UK high court refuses to extradite British national to UAE over torture fears

UK high court refuses to extradite British national to UAE over torture fears
Critics have pointed towards the UAE's improper use of the Interpol system to find wanted individuals abroad with no real intention of extraditing them.
2 min read
22 July, 2017
The case was heard at the High Court in London [TNA]

A UK court refused to extradite an unnamed British national to the UAE due to a "real risk" of torture.

The High Court ruled the man could not be sent to the Gulf country to face fraud charges as the UAE had been unable to disprove it carried out widespread human rights violations and unfair trials.

According to the judgement, "the UAE has maintained a policy followed before this court in recent years, of not responding to defence expert material or providing any instructions save to insist on the pursuit of this request."

The legal precedent for this case was set by the 2010 trial of Mohammed Lodhi, who resisted extradition to the UAE on drug charges for almost a decade.

Since that trial, no individual has been extradited to the UAE from the UK, due to concerns over a lack of fair trials and the likelihood that human rights may be violated.

Activists say the case also showcases how Emirati authorities abuse the Interpol Red Notice, a system for searching wanted individuals around the world.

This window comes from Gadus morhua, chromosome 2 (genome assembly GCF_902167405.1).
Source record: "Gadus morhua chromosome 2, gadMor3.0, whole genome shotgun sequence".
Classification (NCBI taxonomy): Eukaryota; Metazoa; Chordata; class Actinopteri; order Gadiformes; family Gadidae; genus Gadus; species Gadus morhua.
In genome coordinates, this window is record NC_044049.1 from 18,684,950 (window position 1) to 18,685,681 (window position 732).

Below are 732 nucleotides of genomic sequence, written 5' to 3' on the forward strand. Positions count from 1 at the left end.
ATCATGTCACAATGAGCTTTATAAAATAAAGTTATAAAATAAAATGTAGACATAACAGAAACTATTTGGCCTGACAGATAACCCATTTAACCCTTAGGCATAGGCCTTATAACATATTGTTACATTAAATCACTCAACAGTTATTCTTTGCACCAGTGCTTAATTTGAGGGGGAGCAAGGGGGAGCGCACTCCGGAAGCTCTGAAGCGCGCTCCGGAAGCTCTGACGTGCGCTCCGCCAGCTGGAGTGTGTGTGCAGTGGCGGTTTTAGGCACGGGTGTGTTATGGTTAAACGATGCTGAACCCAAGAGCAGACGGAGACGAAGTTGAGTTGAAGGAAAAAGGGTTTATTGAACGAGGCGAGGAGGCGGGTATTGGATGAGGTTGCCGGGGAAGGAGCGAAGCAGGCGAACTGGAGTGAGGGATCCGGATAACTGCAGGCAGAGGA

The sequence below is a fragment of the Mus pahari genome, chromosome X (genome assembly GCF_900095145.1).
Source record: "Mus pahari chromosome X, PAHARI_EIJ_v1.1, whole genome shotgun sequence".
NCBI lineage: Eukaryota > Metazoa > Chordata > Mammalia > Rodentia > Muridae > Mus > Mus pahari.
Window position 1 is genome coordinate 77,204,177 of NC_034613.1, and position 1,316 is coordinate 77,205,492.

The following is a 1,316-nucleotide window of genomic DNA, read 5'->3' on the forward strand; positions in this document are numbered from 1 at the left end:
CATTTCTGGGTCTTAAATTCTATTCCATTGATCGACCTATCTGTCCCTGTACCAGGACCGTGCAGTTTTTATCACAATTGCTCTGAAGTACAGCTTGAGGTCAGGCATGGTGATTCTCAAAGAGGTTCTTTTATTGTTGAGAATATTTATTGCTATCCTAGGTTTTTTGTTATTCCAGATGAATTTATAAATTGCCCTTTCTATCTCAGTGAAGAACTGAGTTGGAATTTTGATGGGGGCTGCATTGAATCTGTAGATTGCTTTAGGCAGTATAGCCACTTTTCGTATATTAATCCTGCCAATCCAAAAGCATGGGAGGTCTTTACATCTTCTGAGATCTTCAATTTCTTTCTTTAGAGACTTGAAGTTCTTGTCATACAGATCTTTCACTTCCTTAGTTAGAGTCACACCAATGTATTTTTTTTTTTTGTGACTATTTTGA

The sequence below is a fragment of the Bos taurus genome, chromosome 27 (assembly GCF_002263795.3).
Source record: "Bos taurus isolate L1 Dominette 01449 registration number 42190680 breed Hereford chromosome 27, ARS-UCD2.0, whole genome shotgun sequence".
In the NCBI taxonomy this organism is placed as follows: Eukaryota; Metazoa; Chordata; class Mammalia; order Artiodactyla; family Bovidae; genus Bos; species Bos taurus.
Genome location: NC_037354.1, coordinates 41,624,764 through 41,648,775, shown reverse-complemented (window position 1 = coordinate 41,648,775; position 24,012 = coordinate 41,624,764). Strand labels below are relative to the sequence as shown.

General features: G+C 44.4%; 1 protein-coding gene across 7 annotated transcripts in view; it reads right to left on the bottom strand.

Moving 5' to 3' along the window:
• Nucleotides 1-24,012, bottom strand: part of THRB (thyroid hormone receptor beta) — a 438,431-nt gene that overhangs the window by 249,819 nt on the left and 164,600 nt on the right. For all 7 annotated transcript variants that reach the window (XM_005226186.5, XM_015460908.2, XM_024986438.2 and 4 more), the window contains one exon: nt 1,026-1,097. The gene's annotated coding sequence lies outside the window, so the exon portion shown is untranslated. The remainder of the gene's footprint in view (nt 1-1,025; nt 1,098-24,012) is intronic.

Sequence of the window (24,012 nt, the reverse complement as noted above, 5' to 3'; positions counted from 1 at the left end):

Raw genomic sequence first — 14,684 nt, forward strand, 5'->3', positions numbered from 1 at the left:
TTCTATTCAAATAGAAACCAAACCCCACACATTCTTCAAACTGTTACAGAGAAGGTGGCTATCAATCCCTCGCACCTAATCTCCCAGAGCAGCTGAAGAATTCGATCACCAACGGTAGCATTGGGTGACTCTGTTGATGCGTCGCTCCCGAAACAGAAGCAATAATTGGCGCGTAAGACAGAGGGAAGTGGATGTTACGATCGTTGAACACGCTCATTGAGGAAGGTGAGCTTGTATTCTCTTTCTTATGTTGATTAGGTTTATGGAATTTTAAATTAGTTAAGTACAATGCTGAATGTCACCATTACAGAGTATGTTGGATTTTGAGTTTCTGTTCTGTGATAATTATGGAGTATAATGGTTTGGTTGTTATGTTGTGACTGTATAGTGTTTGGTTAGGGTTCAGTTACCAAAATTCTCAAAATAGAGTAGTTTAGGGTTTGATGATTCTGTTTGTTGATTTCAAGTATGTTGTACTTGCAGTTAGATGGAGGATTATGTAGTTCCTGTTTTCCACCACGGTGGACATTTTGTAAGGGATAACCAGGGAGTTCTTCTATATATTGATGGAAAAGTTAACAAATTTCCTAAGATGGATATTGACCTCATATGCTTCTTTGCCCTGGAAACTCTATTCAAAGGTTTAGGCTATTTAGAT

"This case is further evidence that the UAE continues to report individuals to Interpol with no serious attempt to actually extradite them," said Rahda Stirling, founder of the NGO, Detained in Dubai.

"It is more used as a tool for the disgruntled claimant to extort funds from the defendant," the expert witness in extradition and civil cases from the UAE, continued.

According to Stirling, the UAE routinely declines to respond to requests from the arresting country for further information or instruction on their cases.

"Using Interpol without intent to pursue extradition is a serious abuse of their membership," she said, adding that it was costing the British taxpayer millions per year in court time and legal costs.

"Most of the cases reported by Interpol are not even considered crimes outside of the Middle East, they are considered civil matters."